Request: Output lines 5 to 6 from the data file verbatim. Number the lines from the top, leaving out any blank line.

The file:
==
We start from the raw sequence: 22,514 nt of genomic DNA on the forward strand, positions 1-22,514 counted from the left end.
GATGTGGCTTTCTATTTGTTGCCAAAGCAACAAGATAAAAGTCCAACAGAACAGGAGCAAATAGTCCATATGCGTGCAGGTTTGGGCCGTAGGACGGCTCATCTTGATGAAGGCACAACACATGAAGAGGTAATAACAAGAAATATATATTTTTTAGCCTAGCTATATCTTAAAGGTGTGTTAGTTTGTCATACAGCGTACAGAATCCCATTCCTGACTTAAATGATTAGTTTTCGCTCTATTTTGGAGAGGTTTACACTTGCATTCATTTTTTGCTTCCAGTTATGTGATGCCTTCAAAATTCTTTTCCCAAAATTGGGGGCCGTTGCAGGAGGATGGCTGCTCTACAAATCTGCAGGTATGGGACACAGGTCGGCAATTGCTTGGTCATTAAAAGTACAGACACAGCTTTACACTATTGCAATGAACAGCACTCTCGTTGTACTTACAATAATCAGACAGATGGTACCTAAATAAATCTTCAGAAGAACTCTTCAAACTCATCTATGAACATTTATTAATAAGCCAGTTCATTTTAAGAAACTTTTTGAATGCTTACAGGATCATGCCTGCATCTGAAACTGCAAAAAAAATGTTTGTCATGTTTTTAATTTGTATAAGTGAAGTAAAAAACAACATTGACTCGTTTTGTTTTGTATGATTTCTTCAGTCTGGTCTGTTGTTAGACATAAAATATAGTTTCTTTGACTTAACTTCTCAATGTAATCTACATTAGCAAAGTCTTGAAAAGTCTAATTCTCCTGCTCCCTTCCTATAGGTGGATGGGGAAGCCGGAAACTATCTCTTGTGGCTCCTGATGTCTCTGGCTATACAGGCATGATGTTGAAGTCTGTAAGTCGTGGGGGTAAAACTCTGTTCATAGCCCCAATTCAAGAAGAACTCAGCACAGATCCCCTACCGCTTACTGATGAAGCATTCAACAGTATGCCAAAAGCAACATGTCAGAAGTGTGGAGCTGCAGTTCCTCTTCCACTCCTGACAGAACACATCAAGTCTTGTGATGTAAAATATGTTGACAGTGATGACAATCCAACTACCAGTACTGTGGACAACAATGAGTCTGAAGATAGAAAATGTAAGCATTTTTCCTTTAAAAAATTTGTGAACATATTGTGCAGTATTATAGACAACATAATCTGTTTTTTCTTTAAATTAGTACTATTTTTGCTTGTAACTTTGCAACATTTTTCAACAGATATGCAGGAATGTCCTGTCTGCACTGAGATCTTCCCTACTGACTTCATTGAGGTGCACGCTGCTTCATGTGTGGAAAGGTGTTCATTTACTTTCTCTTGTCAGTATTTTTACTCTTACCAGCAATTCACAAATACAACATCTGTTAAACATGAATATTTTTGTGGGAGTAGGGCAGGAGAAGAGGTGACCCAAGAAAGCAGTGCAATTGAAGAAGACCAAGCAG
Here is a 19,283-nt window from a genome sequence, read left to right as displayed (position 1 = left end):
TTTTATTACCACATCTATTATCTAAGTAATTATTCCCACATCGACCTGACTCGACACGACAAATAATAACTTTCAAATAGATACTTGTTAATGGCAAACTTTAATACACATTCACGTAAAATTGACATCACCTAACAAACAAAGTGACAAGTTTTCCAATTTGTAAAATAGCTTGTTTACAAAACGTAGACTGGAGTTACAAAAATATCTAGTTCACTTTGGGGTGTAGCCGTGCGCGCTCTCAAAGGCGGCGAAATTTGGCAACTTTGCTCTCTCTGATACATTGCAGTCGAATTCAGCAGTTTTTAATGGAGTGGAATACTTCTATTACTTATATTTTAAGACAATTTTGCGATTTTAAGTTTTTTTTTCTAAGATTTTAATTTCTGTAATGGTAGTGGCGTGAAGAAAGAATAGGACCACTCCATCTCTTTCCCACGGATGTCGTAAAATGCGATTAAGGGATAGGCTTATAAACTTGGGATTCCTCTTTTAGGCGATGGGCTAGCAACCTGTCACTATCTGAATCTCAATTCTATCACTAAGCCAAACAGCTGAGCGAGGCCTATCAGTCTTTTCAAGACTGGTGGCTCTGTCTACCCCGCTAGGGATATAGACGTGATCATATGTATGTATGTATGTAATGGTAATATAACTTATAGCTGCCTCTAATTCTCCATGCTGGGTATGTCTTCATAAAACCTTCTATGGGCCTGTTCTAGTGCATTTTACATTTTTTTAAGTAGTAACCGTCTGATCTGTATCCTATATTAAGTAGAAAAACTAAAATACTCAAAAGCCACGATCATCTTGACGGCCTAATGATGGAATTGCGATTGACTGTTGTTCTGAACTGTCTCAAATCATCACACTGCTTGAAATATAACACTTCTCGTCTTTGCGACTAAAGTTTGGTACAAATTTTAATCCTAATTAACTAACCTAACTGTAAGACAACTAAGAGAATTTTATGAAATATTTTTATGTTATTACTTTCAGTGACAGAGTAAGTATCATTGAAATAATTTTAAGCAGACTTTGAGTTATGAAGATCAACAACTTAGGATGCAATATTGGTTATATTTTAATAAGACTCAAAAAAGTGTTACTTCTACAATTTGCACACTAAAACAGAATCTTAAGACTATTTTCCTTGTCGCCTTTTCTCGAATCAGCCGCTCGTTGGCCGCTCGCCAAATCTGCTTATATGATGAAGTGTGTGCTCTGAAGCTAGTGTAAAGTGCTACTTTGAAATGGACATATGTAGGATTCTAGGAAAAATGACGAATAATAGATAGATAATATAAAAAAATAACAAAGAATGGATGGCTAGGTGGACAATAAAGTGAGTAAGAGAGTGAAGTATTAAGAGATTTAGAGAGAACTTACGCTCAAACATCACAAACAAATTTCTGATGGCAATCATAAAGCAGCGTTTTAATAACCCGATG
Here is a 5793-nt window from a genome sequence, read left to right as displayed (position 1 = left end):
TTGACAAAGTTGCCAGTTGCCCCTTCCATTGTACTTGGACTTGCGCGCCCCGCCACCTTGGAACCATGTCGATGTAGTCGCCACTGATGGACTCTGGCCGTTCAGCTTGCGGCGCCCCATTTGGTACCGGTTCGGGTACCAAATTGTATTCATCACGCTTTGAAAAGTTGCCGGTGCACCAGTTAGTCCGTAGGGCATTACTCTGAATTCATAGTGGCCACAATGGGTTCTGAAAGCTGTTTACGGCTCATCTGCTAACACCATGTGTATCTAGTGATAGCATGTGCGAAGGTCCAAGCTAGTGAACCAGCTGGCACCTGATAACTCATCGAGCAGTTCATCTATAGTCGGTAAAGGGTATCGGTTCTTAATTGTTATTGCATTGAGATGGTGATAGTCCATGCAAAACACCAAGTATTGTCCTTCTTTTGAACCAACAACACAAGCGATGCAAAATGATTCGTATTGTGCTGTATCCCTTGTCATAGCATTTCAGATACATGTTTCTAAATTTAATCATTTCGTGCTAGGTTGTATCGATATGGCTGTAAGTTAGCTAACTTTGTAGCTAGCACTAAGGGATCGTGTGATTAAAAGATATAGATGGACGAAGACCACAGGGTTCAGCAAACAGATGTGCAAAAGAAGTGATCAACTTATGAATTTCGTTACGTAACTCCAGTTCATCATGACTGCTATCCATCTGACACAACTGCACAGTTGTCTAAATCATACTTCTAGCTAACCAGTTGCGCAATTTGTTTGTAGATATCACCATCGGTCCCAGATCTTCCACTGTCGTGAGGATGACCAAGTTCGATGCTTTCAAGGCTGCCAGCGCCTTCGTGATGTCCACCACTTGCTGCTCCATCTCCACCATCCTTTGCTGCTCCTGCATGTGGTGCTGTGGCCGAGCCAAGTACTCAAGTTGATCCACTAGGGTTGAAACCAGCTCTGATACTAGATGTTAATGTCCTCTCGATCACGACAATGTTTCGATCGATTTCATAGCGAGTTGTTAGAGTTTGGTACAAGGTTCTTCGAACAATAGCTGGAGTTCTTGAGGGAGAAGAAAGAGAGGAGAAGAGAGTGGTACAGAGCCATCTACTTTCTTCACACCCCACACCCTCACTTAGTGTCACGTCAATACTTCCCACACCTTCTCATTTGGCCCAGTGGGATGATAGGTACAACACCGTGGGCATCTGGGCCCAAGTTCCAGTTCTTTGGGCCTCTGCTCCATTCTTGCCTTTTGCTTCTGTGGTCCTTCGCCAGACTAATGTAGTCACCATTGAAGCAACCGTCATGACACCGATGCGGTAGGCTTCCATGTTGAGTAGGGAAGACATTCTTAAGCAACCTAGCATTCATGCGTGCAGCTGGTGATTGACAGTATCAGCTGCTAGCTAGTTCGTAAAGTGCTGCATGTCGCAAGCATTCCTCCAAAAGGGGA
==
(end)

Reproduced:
Here is a 5793-nt window from a genome sequence, read left to right as displayed (position 1 = left end):
TTGACAAAGTTGCCAGTTGCCCCTTCCATTGTACTTGGACTTGCGCGCCCCGCCACCTTGGAACCATGTCGATGTAGTCGCCACTGATGGACTCTGGCCGTTCAGCTTGCGGCGCCCCATTTGGTACCGGTTCGGGTACCAAATTGTATTCATCACGCTTTGAAAAGTTGCCGGTGCACCAGTTAGTCCGTAGGGCATTACTCTGAATTCATAGTGGCCACAATGGGTTCTGAAAGCTGTTTACGGCTCATCTGCTAACACCATGTGTATCTAGTGATAGCATGTGCGAAGGTCCAAGCTAGTGAACCAGCTGGCACCTGATAACTCATCGAGCAGTTCATCTATAGTCGGTAAAGGGTATCGGTTCTTAATTGTTATTGCATTGAGATGGTGATAGTCCATGCAAAACACCAAGTATTGTCCTTCTTTTGAACCAACAACACAAGCGATGCAAAATGATTCGTATTGTGCTGTATCCCTTGTCATAGCATTTCAGATACATGTTTCTAAATTTAATCATTTCGTGCTAGGTTGTATCGATATGGCTGTAAGTTAGCTAACTTTGTAGCTAGCACTAAGGGATCGTGTGATTAAAAGATATAGATGGACGAAGACCACAGGGTTCAGCAAACAGATGTGCAAAAGAAGTGATCAACTTATGAATTTCGTTACGTAACTCCAGTTCATCATGACTGCTATCCATCTGACACAACTGCACAGTTGTCTAAATCATACTTCTAGCTAACCAGTTGCGCAATTTGTTTGTAGATATCACCATCGGTCCCAGATCTTCCACTGTCGTGAGGATGACCAAGTTCGATGCTTTCAAGGCTGCCAGCGCCTTCGTGATGTCCACCACTTGCTGCTCCATCTCCACCATCCTTTGCTGCTCCTGCATGTGGTGCTGTGGCCGAGCCAAGTACTCAAGTTGATCCACTAGGGTTGAAACCAGCTCTGATACTAGATGTTAATGTCCTCTCGATCACGACAATGTTTCGATCGATTTCATAGCGAGTTGTTAGAGTTTGGTACAAGGTTCTTCGAACAATAGCTGGAGTTCTTGAGGGAGAAGAAAGAGAGGAGAAGAGAGTGGTACAGAGCCATCTACTTTCTTCACACCCCACACCCTCACTTAGTGTCACGTCAATACTTCCCACACCTTCTCATTTGGCCCAGTGGGATGATAGGTACAACACCGTGGGCATCTGGGCCCAAGTTCCAGTTCTTTGGGCCTCTGCTCCATTCTTGCCTTTTGCTTCTGTGGTCCTTCGCCAGACTAATGTAGTCACCATTGAAGCAACCGTCATGACACCGATGCGGTAGGCTTCCATGTTGAGTAGGGAAGACATTCTTAAGCAACCTAGCATTCATGCGTGCAGCTGGTGATTGACAGTATCAGCTGCTAGCTAGTTCGTAAAGTGCTGCATGTCGCAAGCATTCCTCCAAAAGGGGA